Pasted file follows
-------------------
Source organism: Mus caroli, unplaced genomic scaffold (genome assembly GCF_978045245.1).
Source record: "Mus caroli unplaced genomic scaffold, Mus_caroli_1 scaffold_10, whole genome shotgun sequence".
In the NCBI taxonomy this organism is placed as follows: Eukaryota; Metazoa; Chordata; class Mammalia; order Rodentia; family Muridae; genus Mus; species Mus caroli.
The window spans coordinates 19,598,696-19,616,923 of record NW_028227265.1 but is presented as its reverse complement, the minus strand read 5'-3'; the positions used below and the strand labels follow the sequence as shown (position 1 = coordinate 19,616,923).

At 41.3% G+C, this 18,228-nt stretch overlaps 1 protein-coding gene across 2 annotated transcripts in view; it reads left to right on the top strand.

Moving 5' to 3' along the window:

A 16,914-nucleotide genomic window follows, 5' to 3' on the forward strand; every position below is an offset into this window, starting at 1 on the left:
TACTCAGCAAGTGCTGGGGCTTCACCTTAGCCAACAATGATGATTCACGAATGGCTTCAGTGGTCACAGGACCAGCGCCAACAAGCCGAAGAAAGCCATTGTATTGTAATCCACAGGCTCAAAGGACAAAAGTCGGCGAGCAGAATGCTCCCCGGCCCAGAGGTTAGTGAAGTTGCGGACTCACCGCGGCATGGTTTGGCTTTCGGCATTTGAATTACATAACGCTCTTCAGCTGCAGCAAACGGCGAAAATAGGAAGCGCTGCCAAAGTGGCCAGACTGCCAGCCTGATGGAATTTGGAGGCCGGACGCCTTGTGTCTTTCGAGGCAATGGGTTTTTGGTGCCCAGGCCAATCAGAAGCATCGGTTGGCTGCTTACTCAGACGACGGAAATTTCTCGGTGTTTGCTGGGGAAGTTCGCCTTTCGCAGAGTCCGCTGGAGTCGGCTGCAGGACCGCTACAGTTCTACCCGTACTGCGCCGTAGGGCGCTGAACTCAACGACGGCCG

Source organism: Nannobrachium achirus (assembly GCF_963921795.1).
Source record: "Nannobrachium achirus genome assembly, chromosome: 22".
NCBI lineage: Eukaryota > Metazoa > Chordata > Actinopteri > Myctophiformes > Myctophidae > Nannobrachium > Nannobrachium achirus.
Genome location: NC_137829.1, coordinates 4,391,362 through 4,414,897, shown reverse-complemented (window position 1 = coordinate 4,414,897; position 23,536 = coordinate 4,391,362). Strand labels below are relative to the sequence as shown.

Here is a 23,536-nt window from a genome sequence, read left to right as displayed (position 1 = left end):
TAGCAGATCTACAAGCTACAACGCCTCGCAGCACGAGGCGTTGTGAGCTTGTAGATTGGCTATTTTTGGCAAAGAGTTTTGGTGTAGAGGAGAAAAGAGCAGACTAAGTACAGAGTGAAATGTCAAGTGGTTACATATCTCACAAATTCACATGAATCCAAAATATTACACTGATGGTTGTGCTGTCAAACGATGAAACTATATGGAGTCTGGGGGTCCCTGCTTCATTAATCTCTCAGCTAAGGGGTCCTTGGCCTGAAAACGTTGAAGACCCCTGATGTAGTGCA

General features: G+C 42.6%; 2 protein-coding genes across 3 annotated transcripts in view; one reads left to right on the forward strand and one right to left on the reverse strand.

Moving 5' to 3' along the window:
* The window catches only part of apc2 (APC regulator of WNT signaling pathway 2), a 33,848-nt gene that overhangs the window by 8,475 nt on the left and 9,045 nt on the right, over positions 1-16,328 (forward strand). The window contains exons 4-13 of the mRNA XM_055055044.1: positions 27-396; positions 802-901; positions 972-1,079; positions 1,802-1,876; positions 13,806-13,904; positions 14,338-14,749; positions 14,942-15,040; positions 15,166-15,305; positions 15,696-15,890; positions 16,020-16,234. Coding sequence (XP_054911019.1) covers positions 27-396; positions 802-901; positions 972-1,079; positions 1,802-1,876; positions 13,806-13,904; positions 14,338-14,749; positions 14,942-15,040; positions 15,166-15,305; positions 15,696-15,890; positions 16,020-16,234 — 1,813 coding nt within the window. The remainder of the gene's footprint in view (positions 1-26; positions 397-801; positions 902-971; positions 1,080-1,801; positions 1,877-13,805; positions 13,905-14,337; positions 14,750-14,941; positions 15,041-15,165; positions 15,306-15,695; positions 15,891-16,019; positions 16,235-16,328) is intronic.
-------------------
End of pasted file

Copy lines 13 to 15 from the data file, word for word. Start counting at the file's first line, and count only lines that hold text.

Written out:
Here is a 23,536-nt window from a genome sequence, read left to right as displayed (position 1 = left end):
TAGCAGATCTACAAGCTACAACGCCTCGCAGCACGAGGCGTTGTGAGCTTGTAGATTGGCTATTTTTGGCAAAGAGTTTTGGTGTAGAGGAGAAAAGAGCAGACTAAGTACAGAGTGAAATGTCAAGTGGTTACATATCTCACAAATTCACATGAATCCAAAATATTACACTGATGGTTGTGCTGTCAAACGATGAAACTATATGGAGTCTGGGGGTCCCTGCTTCATTAATCTCTCAGCTAAGGGGTCCTTGGCCTGAAAACGTTGAAGACCCCTGATGTAGTGCA

General features: G+C 42.6%; 2 protein-coding genes across 3 annotated transcripts in view; one reads left to right on the forward strand and one right to left on the reverse strand.